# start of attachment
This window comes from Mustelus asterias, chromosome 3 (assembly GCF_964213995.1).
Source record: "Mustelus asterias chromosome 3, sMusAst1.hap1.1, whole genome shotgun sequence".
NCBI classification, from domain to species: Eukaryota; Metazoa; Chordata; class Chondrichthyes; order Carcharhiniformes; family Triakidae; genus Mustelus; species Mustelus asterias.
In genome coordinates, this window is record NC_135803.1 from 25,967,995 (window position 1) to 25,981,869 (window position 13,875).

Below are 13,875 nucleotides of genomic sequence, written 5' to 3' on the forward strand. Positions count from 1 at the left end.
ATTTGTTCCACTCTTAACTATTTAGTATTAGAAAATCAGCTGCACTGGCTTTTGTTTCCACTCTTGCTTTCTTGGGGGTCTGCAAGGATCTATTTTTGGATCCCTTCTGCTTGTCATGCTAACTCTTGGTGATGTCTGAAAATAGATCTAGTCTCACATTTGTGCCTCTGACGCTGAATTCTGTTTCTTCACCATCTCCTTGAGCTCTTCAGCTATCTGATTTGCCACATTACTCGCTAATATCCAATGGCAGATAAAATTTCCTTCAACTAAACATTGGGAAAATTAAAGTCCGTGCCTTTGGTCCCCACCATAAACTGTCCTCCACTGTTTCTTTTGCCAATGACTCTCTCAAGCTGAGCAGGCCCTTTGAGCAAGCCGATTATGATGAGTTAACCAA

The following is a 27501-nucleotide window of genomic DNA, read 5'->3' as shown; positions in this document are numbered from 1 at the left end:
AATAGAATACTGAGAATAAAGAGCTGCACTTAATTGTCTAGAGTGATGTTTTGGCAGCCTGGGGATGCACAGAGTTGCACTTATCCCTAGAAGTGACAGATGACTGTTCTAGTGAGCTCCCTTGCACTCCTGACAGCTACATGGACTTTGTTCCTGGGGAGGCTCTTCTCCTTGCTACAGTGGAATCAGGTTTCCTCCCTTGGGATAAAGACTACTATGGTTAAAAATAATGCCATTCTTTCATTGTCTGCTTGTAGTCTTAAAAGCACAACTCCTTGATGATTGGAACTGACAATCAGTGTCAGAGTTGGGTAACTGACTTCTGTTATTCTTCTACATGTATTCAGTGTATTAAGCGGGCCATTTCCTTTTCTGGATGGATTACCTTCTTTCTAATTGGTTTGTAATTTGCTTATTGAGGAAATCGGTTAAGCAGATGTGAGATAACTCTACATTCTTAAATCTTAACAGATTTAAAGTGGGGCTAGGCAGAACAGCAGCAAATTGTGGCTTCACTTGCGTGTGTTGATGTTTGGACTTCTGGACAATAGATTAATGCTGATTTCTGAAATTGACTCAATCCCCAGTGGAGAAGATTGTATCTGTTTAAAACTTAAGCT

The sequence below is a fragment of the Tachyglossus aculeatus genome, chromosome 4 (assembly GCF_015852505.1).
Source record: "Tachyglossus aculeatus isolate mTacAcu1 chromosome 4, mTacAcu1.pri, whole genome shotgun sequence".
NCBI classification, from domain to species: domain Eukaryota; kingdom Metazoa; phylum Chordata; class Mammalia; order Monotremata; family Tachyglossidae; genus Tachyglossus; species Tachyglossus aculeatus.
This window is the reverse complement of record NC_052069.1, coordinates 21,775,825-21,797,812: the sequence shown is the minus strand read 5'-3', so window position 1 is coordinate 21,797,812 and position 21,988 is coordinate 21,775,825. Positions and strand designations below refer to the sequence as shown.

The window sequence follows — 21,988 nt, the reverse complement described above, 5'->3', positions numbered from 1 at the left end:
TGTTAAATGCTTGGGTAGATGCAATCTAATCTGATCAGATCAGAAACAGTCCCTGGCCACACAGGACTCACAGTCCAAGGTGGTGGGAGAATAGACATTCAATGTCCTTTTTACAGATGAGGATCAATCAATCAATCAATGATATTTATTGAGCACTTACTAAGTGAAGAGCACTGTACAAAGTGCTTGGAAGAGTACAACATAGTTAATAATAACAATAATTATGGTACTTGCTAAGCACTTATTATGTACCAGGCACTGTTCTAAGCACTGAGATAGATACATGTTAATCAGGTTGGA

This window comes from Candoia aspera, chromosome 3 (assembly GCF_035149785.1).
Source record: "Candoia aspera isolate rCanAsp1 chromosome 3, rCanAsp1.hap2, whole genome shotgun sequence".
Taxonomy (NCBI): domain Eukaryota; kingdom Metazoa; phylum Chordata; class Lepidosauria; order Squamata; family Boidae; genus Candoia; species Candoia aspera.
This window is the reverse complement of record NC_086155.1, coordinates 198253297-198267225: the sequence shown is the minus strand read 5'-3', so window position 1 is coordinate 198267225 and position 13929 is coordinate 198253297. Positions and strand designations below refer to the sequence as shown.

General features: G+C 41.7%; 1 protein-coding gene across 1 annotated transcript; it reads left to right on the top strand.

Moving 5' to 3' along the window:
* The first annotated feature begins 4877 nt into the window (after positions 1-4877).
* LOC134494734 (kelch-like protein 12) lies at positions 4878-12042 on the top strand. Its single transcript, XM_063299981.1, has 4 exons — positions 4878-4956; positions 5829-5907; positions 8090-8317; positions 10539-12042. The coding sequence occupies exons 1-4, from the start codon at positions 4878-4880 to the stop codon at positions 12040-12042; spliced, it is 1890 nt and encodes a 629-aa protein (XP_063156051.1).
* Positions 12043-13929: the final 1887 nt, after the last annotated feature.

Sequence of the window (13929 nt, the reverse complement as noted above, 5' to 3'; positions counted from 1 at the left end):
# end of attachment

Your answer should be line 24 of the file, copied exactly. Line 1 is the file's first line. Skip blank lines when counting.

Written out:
Sequence of the window (13929 nt, the reverse complement as noted above, 5' to 3'; positions counted from 1 at the left end):